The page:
A downhill slide for banks and oil

Energodigest | 23 March 2023
Inflation across major global economies has been running rampant over recent years, fueled by the COVID-19 pandemic and the energy crunch, with central banks forced to tighten their monetary policy and raise interest rates in response. In the US, for example, the Fed is determined to bring inflation back down to the 2.0% target (for comparison, inflation stood at 8.2% last September[1] and 6.0% this February[2]), having raised its benchmark interest rate eight times since last spring by a total of 450 b.p. (see Fig. 1). In February 2023, the federal funds rate was upped by 25 b.p. to a target range of 4.50%-4.75%, its highest level since late 2007.

Climbing interest rates have choked off access to cheap finance needed for expansion and growth across many industries, including the technology sector. After a massive outflow of clients and losses on long-term bonds, California financial regulators closed down the tech lender Silicon Valley Bank (SVB), which ranked as the 16th-largest US bank by total assets, citing inadequate liquidity and insolvency. SVB’s closure was followed by that of its competitor, Signature Bank. The collapses of SVB and Signature Bank were the second- and third-biggest failures in US banking history, respectively.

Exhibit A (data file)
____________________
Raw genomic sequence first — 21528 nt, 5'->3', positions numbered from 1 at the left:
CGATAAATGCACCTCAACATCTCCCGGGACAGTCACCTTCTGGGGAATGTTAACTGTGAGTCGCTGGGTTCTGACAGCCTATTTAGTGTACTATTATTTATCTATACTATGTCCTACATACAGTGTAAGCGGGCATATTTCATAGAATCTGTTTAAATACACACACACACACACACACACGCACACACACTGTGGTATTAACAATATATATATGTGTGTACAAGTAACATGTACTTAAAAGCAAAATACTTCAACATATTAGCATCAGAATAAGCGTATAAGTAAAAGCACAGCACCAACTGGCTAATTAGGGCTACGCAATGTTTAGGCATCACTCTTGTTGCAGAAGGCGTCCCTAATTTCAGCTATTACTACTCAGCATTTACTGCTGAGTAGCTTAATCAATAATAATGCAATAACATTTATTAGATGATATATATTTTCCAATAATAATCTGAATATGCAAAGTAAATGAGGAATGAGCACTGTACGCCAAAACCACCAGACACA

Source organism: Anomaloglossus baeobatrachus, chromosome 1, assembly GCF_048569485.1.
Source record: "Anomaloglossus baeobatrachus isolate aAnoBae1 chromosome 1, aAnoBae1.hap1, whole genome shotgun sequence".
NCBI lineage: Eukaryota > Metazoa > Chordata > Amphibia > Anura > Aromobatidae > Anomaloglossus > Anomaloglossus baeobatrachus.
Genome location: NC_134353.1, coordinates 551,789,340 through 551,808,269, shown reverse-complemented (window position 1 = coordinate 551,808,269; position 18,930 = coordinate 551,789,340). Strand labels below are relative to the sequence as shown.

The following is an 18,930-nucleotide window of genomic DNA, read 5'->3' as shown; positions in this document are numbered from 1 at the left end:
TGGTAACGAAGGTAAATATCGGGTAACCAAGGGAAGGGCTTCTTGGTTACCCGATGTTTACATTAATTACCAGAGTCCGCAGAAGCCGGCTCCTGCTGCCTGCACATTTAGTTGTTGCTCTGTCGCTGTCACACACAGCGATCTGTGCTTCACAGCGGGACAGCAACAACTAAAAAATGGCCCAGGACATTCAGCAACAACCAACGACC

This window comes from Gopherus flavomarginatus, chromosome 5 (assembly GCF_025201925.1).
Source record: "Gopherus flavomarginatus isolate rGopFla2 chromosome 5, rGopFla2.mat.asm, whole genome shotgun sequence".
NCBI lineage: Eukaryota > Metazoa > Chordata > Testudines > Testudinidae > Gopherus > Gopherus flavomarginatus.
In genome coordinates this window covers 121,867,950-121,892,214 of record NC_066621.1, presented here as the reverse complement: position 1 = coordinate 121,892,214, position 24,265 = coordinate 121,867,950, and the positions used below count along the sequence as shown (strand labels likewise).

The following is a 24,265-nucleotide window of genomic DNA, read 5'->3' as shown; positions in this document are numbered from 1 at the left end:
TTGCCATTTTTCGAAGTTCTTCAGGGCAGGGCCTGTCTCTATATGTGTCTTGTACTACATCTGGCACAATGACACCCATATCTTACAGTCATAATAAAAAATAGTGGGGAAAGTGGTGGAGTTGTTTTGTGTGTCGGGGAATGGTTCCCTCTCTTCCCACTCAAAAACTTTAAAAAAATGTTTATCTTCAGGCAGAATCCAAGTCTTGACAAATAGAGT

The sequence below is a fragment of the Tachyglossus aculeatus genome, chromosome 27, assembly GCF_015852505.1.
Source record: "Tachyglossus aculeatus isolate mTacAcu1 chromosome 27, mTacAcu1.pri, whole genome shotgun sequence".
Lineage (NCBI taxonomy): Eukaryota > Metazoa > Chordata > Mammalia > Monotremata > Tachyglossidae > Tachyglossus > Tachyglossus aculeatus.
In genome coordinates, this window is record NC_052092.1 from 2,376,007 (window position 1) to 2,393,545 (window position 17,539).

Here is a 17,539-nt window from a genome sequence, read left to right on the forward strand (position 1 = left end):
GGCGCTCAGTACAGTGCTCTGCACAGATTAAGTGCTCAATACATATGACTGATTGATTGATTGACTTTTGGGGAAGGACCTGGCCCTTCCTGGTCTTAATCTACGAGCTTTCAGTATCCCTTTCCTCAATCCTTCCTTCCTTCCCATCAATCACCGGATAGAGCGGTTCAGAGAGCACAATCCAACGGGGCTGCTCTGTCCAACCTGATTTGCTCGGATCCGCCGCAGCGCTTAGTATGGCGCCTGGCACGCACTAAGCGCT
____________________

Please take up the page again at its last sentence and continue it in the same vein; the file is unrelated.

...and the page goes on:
While it’s yet unclear if this will be a problem for many banks or just a few, the turmoil it triggered on the markets has cast doubt on whether the expectations of a further major rate hike will come true. At its March meeting, the Fed raised its benchmark interest rate by just 25 b.p. instead of the anticipated 50 b.p. However, the malaise in the banking sector is spreading outside North America, with Credit Suisse adding fuel to the fire. To prevent the bankruptcy of its oldest financial institution that has been around for over a century and to keep its national banking system intact, the Swiss government decided on a radical step, with the country’s biggest bank, UBS, agreeing to buy its ailing rival in an emergency rescue deal.

Fear has taken hold among investors, with the Volatility Index soaring to its highest level since last November (see Fig. 2). Many remember Lehman Brothers, whose failure in 2008 ignited a global financial crisis, and can’t rule out the possibility that history will repeat itself.
Against this backdrop, oil prices are correcting downwards, to less than $75 a barrel, the lowest level since late 2021 (see Fig. 3). Gold, by contrast, is gaining value as a ‘safe haven’ asset, trading at its highest level in the last 11 months. So far, it seems that investors are liquidating speculative long positions opened earlier in hope for economic growth in China, with industrial output there rising 2.4% in January-February[3] as the country emerges from lengthy lockdowns. Markets are concerned, however, that an imminent global financial crisis could outweigh the growing demand from the world’s second-largest economy. Even the premier of the State Council of the People’s Republic of China said that the modest growth target of around 5% wouldn’t be easy to achieve.[4]
On the oil front, many analysts are trimming their price forecasts in response to market developments. Goldman Sachs, for example, now expects Brent to reach $94 a barrel for the 12 months ahead and $97 a barrel in the second half of 2024, versus $100 a barrel previously. Let’s see how this will affect Russian oil.
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